We can graph at what price points technologies will catch on in what markets as lower bounded limits and set indicators for when it will be ready for mass consumption. Futurists also scan for changes in factors that may shorten this calculus and plan for contingencies.
As I gain economic and financial literacy through my Executive MBA study (as well as through reading the Wall Street Journal etc. daily) I become better at judging conservative growth under current and possible scenarios to balance my futurist mindset. It is a challenge and an adventure bridging future-oriented and economist thought.
Is it socially and politically acceptable?
Is it ethical and how does corporate social responsibility factor in? Is it culturally viable now and will it be in the future? Are values and attitudes shifting and when/will social shifts make the idea widely acceptable?
I am equipped to apply frameworks for ethical reasoning to advancements and I have developed professionally under the value system of librarianship. Libraries, sitting at the junction of technology, content, and people balance change and tradition and the needs of academia and the public sector. I have lived in the context of social justice, am culturally aware, and steeped in current events. I consider the foresight perspective for political and regulatory issues. Foresight aided by library and information science teaches us to scan via the perspectives of multiple parties and the sector categories of STEEP (social, technological, economics, environmental, political) while the MBA study leverages stakeholder maps and graphs of their influence.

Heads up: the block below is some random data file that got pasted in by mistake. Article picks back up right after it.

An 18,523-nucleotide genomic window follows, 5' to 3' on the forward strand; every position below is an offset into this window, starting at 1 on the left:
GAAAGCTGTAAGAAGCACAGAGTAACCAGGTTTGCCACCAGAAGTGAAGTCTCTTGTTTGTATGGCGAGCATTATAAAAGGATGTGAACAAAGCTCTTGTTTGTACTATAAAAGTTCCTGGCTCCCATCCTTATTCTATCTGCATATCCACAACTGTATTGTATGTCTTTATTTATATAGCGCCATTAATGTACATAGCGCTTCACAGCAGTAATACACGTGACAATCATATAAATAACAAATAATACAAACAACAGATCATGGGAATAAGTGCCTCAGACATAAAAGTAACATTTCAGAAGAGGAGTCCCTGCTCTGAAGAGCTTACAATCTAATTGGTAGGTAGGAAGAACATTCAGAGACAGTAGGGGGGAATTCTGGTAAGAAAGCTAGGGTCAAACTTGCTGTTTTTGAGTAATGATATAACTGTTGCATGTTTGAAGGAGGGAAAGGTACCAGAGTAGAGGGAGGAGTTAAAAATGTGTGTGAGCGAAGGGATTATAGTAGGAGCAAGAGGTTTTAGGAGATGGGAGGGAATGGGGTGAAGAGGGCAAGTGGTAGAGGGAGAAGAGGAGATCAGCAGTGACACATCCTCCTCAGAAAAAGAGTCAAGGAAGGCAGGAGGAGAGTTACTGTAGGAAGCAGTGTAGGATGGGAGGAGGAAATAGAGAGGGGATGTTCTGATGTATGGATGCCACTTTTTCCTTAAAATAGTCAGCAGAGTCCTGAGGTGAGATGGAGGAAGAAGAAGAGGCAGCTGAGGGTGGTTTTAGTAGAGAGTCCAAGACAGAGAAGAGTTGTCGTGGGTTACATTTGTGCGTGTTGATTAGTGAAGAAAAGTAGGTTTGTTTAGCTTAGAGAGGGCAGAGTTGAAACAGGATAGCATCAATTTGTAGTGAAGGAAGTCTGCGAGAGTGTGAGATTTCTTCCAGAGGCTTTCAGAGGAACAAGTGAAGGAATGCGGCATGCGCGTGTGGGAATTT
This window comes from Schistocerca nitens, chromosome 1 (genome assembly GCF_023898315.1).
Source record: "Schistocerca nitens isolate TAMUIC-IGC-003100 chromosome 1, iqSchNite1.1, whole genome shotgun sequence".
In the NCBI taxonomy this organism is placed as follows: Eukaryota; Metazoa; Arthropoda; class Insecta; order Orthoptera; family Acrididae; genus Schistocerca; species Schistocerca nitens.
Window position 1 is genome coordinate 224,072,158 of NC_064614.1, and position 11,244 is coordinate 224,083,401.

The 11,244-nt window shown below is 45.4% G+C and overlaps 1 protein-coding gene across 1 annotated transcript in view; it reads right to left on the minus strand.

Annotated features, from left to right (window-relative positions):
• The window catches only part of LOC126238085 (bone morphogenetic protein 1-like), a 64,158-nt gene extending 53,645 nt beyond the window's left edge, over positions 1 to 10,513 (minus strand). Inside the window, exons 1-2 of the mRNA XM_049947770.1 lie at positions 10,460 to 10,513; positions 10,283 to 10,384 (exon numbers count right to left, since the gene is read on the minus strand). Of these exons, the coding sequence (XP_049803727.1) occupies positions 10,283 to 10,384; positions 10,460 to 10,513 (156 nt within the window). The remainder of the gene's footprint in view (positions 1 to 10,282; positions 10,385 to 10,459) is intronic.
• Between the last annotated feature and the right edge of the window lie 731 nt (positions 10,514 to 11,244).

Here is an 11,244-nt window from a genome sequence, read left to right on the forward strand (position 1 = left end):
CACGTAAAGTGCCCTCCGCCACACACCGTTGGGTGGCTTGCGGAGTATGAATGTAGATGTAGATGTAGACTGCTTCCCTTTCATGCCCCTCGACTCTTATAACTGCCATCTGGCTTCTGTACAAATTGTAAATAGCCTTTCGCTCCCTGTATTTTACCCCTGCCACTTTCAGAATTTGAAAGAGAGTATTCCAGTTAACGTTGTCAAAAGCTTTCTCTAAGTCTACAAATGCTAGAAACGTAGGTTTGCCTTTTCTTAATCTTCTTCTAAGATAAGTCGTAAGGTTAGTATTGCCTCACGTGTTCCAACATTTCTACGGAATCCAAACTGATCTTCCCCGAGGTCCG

These three above questions are great for any organization to ask and can be accompanied by an ethical reasoning model, foresight’s spiral dynamics, or even McLuhan’s tetrad (what does it enhance, reverse, retrieve, obsolesce?).
These questions also expand my developing mission of strategizing for future stakeholders and for the future of all stakeholders.
Thank you, Popular Mechanics and author Lara Sorokanich for the insightful piece on futurists and for covering the work of futurists. Thank you Glen Hiemstra for generously sharing your insights with me and elucidating that key area of futurists’ work of preferred futures. http://www.futurist.com/
– Joe Murphy, from librarian to futurist + MBA
Sorokanich, Lara. “How to See the Future.” Popular Mechanics. 15 Aug. 2016. <http://www.popularmechanics.com/technology/news/a22354/how-to-see-the-future/>.